Updated: Suidobashi Heavy Industries has since accepted the challenge by the Megabots team with its own hilariously over the top video. "But my reaction? Come on guys, make it cooler" says SHI founder Kogoro Kurata, "just building something huge and sticking guns on it, it's.... super American." Ouch.
We assumed that America and Japan had worked out their differences long ago, but apparently not. An American robotics company has just challenged its Japanese competitor to a robo-suited fight to the death in the name of the USA.
Okay, we might have added the "to the death" part, but the challenge itself is very real. The instigator is a company called Megabots which, rather unsurprisingly, makes giant robots, or, in its own words, use "cutting-edge robotics technology to create the giant piloted fighting robots of science fiction, videogames, and movies."
The megabots in question are 15 feet tall, human piloted, and fire cannonball-sized paint pellets at speeds of 120mph. In action they look something like this.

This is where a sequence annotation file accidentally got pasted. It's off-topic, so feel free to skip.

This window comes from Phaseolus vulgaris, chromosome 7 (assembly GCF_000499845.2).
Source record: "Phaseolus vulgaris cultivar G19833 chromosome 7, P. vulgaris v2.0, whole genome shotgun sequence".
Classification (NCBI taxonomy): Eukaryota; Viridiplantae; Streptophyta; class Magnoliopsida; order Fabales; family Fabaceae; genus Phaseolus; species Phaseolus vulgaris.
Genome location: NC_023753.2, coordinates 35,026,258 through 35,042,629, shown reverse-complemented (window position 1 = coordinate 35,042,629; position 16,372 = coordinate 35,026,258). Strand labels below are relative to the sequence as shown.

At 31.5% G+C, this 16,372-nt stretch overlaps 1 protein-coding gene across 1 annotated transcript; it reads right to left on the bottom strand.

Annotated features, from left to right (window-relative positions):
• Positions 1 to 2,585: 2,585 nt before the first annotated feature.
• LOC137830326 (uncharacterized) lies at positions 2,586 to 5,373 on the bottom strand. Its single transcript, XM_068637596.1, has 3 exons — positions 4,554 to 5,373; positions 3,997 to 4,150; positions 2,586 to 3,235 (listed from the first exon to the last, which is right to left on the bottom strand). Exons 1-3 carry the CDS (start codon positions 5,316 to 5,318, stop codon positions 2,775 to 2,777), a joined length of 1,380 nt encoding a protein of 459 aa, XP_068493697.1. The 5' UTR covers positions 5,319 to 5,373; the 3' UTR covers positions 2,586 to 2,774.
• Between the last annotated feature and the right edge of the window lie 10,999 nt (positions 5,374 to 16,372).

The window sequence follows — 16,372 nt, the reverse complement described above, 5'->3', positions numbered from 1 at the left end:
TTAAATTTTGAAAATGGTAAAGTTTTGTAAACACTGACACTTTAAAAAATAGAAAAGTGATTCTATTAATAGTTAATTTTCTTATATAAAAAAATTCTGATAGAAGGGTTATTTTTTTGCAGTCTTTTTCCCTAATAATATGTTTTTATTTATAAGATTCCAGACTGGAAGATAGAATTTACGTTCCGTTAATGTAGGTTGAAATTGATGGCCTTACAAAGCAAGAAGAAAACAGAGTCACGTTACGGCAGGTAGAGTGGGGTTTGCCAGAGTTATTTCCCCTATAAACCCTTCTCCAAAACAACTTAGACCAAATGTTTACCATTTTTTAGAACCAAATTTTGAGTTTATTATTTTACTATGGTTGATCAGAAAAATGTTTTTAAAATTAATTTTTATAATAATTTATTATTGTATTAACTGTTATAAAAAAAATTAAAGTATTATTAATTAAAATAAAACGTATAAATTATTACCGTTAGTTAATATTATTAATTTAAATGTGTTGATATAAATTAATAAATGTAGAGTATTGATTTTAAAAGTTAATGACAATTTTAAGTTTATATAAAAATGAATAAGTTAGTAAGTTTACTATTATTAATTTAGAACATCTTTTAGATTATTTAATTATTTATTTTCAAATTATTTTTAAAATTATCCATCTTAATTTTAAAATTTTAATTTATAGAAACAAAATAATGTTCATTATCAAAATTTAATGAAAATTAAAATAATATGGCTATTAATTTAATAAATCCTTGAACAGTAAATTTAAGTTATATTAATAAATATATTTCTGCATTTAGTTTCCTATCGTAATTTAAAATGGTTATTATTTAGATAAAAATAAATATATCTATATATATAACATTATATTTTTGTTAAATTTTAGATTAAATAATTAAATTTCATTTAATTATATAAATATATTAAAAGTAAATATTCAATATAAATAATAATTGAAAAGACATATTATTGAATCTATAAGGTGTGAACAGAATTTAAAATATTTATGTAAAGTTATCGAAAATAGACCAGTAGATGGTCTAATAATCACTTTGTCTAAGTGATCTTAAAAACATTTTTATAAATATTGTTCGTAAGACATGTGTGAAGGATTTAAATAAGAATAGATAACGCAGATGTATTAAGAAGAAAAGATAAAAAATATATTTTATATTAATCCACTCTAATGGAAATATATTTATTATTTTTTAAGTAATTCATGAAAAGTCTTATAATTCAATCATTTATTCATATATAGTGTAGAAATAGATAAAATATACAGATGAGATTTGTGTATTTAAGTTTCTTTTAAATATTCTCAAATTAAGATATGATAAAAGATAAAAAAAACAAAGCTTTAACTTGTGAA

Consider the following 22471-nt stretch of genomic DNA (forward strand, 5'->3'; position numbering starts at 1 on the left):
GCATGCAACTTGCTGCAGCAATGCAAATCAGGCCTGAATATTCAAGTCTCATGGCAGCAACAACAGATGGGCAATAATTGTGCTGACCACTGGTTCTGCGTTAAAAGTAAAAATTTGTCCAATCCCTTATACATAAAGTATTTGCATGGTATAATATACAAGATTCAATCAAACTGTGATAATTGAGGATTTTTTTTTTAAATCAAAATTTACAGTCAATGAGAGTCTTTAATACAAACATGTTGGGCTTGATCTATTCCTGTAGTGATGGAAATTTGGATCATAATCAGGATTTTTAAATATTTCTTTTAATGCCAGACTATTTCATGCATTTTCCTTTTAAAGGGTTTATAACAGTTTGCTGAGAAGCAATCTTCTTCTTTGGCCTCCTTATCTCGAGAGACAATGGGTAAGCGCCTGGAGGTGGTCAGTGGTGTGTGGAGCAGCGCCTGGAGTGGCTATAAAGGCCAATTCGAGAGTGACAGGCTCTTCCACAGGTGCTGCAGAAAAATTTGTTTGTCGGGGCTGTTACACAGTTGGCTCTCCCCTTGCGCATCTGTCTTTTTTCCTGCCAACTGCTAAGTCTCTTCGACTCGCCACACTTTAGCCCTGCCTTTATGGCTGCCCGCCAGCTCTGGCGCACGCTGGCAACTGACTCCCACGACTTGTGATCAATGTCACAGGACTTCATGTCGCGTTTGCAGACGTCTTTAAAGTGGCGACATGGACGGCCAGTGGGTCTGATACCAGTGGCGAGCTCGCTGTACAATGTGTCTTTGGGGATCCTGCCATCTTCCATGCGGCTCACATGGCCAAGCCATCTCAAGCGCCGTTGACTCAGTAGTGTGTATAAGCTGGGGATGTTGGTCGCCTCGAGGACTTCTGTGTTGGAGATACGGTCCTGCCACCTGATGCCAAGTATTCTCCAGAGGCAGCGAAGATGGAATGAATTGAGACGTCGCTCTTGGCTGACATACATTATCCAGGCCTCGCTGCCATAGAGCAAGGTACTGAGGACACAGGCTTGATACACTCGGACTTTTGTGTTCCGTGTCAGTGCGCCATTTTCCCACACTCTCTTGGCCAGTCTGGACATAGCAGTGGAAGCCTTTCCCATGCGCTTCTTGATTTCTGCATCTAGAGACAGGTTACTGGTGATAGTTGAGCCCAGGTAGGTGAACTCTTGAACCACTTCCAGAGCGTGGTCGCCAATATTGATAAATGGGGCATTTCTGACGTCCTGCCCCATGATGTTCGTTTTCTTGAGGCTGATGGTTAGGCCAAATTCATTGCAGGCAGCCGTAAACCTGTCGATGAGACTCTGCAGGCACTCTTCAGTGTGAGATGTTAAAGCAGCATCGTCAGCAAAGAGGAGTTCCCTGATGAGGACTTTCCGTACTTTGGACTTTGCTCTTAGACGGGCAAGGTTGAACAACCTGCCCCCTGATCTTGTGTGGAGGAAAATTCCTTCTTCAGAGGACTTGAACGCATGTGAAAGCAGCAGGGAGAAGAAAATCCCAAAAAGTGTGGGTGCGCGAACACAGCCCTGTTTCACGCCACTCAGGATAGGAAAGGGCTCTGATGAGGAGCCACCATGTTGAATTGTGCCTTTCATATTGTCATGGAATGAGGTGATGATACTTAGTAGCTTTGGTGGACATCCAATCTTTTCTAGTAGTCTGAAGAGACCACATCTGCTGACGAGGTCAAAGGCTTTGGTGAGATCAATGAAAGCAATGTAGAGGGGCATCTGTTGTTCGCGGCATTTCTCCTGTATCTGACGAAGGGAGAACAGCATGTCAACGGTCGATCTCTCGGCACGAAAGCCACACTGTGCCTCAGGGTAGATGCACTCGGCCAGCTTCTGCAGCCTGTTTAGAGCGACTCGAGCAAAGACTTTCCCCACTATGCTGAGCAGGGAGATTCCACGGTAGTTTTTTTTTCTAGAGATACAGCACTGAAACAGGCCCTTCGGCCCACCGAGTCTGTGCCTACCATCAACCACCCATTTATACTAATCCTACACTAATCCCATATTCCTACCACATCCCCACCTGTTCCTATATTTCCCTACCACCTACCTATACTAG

You couldn't put us in that cockpit for love nor money.
The Megabots crew dream of making human-piloted robotics a televised sport, and they've kick-started their dream by challenging their greatest competitor Suidobashi Heavy Industries to robo-guns at dawn. Suidobashi's own mechanical wonder is one you may recognise.
This is Kuratas, the armored mech whose exterior was plastered all over the internet a couple of years ago. Kuratas is fully mobile, has articulated arms, thick armor, miniguns attached to each arm and projectile launcher to boot.
Megabots has decided that this leviathan is its nemesis and is determined to prove its prowess by giving the Kuratas a thorough slapping. The challenge itself was issued via YouTube with delightful levels of self-parody (below). Nice work gents.
No word yet on whether Suidobashi has responded to their American foes, but we think that Megabots might be trying to bite off more than it can chew with this one; its own creations don't look as manauverable or technically sophisticated. After all, Japan tends to have the upper hand involving anything robotic. If this does indeed get all Neon Genesis Evangelion and the two bots meet, the USA had better watch its back.
[Source: Popular Science]